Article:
Carlo Arpini was born in Ancona in 1866 and moved to Milan to train at the Brera Academy. After several training trips in Europe, he settled in Monza, where he devoted himself in particular to the landscape genre. The characteristic feature of the painter from Ancona is the strong attention to luministic variations and temporal notations, which give his landscapes an aspect of lyrical naturalism, where the colour, applied synthetically, becomes the protagonist, together with the light.
Landscape: an evocative naturalism
Carlo Arpini made his debut at the annual Brera exhibition in 1885, where he immediately made his artistic direction known. He presented a series of lyrical landscapes dedicated to the cycle of the seasons. The broad, emotive use of colour allowed him to evoke atmospheric and temporal variations, making nature the protagonist of symbolic and elegiac evocations.
At the 1892 Turin Exhibition, the painter exhibited two melancholy views, Twilight and Impression, while the work Winter, appeared the same year at the National Exhibition in Palermo. The titles reveal the lyrical notes attributed to the naturalistic vision, as can be seen in the synaesthetic painting Poetry of the Mountains, presented at the National Exhibition in Turin in 1898.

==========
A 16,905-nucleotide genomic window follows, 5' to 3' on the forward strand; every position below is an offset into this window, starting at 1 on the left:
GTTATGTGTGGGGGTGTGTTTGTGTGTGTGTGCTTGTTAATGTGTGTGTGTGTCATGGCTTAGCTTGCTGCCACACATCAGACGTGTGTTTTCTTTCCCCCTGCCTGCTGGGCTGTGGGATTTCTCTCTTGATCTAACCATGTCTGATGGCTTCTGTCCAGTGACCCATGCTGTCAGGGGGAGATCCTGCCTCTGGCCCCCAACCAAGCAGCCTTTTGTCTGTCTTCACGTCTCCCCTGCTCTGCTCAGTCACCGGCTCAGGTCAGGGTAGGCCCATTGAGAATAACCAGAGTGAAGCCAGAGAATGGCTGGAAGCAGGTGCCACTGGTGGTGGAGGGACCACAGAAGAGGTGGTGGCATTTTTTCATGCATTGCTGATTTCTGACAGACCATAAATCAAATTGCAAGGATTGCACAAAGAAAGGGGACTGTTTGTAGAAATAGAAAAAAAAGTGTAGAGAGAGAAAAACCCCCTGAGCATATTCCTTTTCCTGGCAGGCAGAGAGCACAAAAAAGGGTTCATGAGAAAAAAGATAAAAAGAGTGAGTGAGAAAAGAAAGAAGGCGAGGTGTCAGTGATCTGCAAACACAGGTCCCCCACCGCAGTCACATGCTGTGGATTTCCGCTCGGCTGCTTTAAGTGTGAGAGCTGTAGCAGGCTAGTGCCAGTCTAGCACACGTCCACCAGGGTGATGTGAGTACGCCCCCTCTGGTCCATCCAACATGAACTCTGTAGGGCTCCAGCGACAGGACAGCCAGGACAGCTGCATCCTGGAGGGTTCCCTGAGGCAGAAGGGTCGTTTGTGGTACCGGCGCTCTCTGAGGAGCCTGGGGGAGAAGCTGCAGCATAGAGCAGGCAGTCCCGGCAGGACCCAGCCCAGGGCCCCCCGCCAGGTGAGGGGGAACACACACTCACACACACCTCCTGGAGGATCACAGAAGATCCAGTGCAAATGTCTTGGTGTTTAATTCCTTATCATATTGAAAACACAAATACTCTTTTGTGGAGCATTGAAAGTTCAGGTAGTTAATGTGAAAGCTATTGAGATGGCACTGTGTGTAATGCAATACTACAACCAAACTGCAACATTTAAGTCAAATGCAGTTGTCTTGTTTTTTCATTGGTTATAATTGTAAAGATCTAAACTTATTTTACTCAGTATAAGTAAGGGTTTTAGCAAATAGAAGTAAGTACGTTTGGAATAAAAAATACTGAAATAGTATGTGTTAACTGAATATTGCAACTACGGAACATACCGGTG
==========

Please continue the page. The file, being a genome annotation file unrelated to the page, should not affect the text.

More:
At the National Exhibition in Milan for the Traforo del Sempione in 1906, Carlo Arpini presented two extremely significant paintings of his landscape production, Tristi ricordi (Sad Memories) and Suso in Italia bella giace un lago / Appiè dell’Alpe che serra Lamagna / sovra Tiralli ed ha nome Benaco, which, using verses from a canto from Dante’s Inferno, describes the territory of Lake Garda.
The close and evocative connections between poetry and painting, which seem to recall the Latin motto ut pictura poësis, recur frequently in Carlo Arpini’s work, especially those devoted to moving views of Lombardy, such as Spring Sun, which appeared at the Promotrice in Genoa in 1907, and Peace, Vespers and Fishing Boats, which he exhibited at the Quadriennale in Turin in 1908.
It is important to emphasise that the painter’s subjects did not stop at the landscape dimension alone, but also focused on social issues, a theme that was very close to his heart, especially in his early years. This can be seen in several works such as Our workers go to work, The Outcasts, which appeared at the Milan Triennale in 1894, The Son of Guilt, in 1897, Washerwomen. Present at the exhibitions in Turin, Genoa and Milan until 1919, he died in Monza in 1922.